So how can we be better? How can we remind ourselves that we’re all connected? How can we use technology for good? How can we work together to save the world? Even finding just a tiny glimpse into the answers is a pretty good start. Pithy, I know.

“People are mistaken when they think that technology just automatically improves. It does not automatically improve. It only improves if a lot of people work very hard to make it better, and actually it will, I think, by itself degrade, actually.”
― Elon Musk

“Tenderness is not weakness; it is fortitude.”

― Pope Francis, Why the only future worth building includes everyone

“I love how the English language is strewn with little signs of tension between the desire to be comprehensible and the limitations of the technology available at the time. Something as small as the dot on an ‘i’ symbolizes how technology influences form.”

― Helen Zaltzman

“You may use your power to build walls and keep people outside, or you may use it to break barriers and welcome them in. You may use your faith to make people afraid and terrify them into submission. Or you can use it to give courage to people, so they rise to the greatest heights of enlightenment.”

― Shah Rukh Khan

“Everyone is screwed up, broken, clingy, and scared. Even the people who seem to have it most together. They are much more like you than you would believe. So try not to compare your insides to other people’s outside. It will only make you worse than you already are!”

― Anne Lamott

** PS: The full speaker lineup of TED2017 can be found here. The video recordings of TED talks at TED2017 will be posted on TED.com over the course of next year. Up-to-date summaries and coverage of this year’s conference can be found on the TEDBlog. Thank you to all of the incredible TED teams for making the seemingly impossible, possible.

How To Break Open The Web

Good read on the mission to build a web “that works” where “you can do anything you like.”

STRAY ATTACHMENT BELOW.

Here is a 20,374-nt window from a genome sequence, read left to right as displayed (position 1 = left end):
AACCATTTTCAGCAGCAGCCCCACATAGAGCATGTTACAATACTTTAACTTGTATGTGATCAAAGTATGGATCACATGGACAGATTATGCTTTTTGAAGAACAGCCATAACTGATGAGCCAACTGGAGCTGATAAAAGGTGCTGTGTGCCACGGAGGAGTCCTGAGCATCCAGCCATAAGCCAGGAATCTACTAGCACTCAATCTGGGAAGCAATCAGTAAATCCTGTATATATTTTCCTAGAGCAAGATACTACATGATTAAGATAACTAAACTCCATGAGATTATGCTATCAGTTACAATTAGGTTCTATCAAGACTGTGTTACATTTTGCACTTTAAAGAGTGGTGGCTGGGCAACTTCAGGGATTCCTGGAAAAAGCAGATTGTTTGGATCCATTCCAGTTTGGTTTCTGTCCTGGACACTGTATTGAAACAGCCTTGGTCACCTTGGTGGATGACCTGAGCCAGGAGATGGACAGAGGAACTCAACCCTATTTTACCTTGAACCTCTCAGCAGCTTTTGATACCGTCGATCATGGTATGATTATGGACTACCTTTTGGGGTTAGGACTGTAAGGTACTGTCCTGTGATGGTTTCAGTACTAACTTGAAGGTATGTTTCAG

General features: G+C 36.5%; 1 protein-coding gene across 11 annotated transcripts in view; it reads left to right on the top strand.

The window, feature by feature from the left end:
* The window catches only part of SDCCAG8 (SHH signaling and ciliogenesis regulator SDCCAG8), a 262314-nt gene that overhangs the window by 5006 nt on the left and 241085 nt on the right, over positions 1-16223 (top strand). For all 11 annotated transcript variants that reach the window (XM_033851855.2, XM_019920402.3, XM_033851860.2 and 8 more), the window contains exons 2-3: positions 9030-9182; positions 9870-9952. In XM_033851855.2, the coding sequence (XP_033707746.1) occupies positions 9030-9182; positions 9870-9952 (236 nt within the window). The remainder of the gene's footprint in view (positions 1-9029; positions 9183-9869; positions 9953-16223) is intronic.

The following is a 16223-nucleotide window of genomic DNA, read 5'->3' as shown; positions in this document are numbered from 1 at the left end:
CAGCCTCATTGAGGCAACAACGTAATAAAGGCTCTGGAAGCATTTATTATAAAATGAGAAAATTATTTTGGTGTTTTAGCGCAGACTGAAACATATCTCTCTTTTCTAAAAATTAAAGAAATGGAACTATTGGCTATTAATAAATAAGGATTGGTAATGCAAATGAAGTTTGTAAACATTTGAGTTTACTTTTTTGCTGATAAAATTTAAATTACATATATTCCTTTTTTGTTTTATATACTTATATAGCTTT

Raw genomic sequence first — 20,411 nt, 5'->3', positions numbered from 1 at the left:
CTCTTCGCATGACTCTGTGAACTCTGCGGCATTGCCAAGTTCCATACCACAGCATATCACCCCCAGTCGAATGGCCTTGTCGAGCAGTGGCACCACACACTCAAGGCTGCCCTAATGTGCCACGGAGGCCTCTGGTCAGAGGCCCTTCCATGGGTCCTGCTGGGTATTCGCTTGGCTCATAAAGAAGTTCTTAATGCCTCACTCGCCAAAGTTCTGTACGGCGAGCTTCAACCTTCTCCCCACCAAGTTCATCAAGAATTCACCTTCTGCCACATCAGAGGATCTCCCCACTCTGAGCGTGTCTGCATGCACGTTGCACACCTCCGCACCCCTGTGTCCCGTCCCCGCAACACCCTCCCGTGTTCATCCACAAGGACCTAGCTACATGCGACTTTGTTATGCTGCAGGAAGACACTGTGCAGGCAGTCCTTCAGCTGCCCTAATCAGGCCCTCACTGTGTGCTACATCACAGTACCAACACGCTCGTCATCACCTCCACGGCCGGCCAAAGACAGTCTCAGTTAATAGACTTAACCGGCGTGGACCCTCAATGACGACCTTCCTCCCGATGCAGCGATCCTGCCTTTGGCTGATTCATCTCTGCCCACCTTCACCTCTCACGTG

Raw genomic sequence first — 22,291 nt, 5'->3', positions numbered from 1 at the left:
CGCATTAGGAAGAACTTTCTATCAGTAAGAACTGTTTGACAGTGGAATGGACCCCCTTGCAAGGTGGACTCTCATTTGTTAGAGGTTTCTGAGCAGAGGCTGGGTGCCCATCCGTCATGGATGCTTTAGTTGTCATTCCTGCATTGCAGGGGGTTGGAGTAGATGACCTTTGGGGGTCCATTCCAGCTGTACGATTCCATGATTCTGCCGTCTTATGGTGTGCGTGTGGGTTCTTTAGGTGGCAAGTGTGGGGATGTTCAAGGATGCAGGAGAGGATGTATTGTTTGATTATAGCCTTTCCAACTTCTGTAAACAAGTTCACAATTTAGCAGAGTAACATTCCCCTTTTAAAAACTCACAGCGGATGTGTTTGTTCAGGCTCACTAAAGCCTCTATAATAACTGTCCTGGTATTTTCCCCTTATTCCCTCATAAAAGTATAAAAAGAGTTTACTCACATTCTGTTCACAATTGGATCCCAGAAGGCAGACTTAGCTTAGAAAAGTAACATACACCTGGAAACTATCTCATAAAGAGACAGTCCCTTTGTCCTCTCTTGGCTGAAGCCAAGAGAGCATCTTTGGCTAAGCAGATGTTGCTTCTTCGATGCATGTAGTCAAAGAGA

When we get technology right, it’s a series of incremental advances that make us notice one day that something like a miracle has occurred. To get there now, we should be aware of how all the parts connect—that it’s not a miracle, but a collaborative if complex project—and make sure that we’re not being fenced in in the process. We’ve come to love the convenience of the centralized web, but we’ve failed to recognize how much we now have to ask permission.

— from How To Break Open The Web

Openness, the new WordPress, and the dance most of all.

When I started self-publishing on the internet, there weren’t a whole lot of options in terms of platforms for publishing. But to be fair, in a sense this also meant a lot more freedom. I would just open up a Notepad file and my favorite FTP client to customize and publish the content I wanted to post.

We watch this trade-off happen in an increasingly technological world. Our options and abilities to do anything have increased exponentially, but what kinds of presence, openness, and freedom are we sacrificing along the way? What about taking time to consider the openness that the web was built on?

In a Brain Pickings article, Maria Popova references Rebecca Solnit and ponders how we can “break the tyranny of technology and relearn the art of presence” —

Solnit wonders when the uprising will come — against the part of ourselves too easily lured by the promise of efficiency at the expense of aliveness, and against the corporations exploitively perfecting the allure of such seductive illusions.

So how do we as individuals and as companies keep our aliveness intact in the face of technological advancement?

I’ve watched the evolution of ways we share and consume news over the internet. I’ve stubbornly defended the role of blogging in a changing world and argued that, contrary to many people’s beliefs, it’s not losing relevance. Many think that blogging is antiquated because of the constraints of their definitions around it. On the contrary, blogging is more relevant than ever because of its flexibility and openness. Let’s not forget the lyrical possibilities and profound connections that technology can offer us on top of fast news consumption and narcissistic announcements, if only we allow ourselves the more soulful perspective that the point of it all is sharing.